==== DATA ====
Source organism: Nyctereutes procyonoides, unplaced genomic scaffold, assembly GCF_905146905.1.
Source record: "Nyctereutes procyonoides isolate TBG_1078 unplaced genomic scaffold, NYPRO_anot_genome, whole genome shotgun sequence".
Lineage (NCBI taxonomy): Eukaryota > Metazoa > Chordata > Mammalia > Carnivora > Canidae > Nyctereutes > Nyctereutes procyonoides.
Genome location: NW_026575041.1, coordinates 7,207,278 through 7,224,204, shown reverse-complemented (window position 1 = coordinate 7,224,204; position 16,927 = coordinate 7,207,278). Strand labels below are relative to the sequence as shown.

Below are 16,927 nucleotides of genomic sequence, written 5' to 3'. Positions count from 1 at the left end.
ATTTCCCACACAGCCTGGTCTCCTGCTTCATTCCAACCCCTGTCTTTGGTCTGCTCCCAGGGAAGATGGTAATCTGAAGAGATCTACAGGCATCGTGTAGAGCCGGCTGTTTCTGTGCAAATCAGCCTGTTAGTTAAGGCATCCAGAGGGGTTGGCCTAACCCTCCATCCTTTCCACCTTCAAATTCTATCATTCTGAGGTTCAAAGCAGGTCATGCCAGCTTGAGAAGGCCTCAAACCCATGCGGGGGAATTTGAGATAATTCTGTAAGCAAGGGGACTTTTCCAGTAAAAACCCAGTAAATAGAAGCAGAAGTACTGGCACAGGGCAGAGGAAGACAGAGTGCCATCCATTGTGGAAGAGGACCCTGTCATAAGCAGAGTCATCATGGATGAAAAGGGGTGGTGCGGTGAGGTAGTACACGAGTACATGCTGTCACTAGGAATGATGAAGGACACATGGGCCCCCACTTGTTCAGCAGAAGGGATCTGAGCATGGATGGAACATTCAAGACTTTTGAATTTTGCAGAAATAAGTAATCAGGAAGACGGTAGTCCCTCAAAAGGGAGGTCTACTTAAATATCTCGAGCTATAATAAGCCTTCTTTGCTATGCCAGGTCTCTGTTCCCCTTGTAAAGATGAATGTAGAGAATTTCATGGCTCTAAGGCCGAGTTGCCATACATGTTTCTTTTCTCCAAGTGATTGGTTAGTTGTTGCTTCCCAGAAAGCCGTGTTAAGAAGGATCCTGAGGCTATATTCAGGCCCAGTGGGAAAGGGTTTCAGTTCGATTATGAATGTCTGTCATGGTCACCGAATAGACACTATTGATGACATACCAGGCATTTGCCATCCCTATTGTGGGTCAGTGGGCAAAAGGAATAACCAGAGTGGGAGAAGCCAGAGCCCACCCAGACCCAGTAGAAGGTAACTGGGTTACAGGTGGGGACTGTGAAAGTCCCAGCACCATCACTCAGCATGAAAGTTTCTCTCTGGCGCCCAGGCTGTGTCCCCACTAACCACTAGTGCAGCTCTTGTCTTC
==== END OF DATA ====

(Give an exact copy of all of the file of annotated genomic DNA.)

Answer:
Source organism: Nyctereutes procyonoides, unplaced genomic scaffold, assembly GCF_905146905.1.
Source record: "Nyctereutes procyonoides isolate TBG_1078 unplaced genomic scaffold, NYPRO_anot_genome, whole genome shotgun sequence".
Lineage (NCBI taxonomy): Eukaryota > Metazoa > Chordata > Mammalia > Carnivora > Canidae > Nyctereutes > Nyctereutes procyonoides.
Genome location: NW_026575041.1, coordinates 7,207,278 through 7,224,204, shown reverse-complemented (window position 1 = coordinate 7,224,204; position 16,927 = coordinate 7,207,278). Strand labels below are relative to the sequence as shown.

Below are 16,927 nucleotides of genomic sequence, written 5' to 3'. Positions count from 1 at the left end.
ATTTCCCACACAGCCTGGTCTCCTGCTTCATTCCAACCCCTGTCTTTGGTCTGCTCCCAGGGAAGATGGTAATCTGAAGAGATCTACAGGCATCGTGTAGAGCCGGCTGTTTCTGTGCAAATCAGCCTGTTAGTTAAGGCATCCAGAGGGGTTGGCCTAACCCTCCATCCTTTCCACCTTCAAATTCTATCATTCTGAGGTTCAAAGCAGGTCATGCCAGCTTGAGAAGGCCTCAAACCCATGCGGGGGAATTTGAGATAATTCTGTAAGCAAGGGGACTTTTCCAGTAAAAACCCAGTAAATAGAAGCAGAAGTACTGGCACAGGGCAGAGGAAGACAGAGTGCCATCCATTGTGGAAGAGGACCCTGTCATAAGCAGAGTCATCATGGATGAAAAGGGGTGGTGCGGTGAGGTAGTACACGAGTACATGCTGTCACTAGGAATGATGAAGGACACATGGGCCCCCACTTGTTCAGCAGAAGGGATCTGAGCATGGATGGAACATTCAAGACTTTTGAATTTTGCAGAAATAAGTAATCAGGAAGACGGTAGTCCCTCAAAAGGGAGGTCTACTTAAATATCTCGAGCTATAATAAGCCTTCTTTGCTATGCCAGGTCTCTGTTCCCCTTGTAAAGATGAATGTAGAGAATTTCATGGCTCTAAGGCCGAGTTGCCATACATGTTTCTTTTCTCCAAGTGATTGGTTAGTTGTTGCTTCCCAGAAAGCCGTGTTAAGAAGGATCCTGAGGCTATATTCAGGCCCAGTGGGAAAGGGTTTCAGTTCGATTATGAATGTCTGTCATGGTCACCGAATAGACACTATTGATGACATACCAGGCATTTGCCATCCCTATTGTGGGTCAGTGGGCAAAAGGAATAACCAGAGTGGGAGAAGCCAGAGCCCACCCAGACCCAGTAGAAGGTAACTGGGTTACAGGTGGGGACTGTGAAAGTCCCAGCACCATCACTCAGCATGAAAGTTTCTCTCTGGCGCCCAGGCTGTGTCCCCACTAACCACTAGTGCAGCTCTTGTCTTC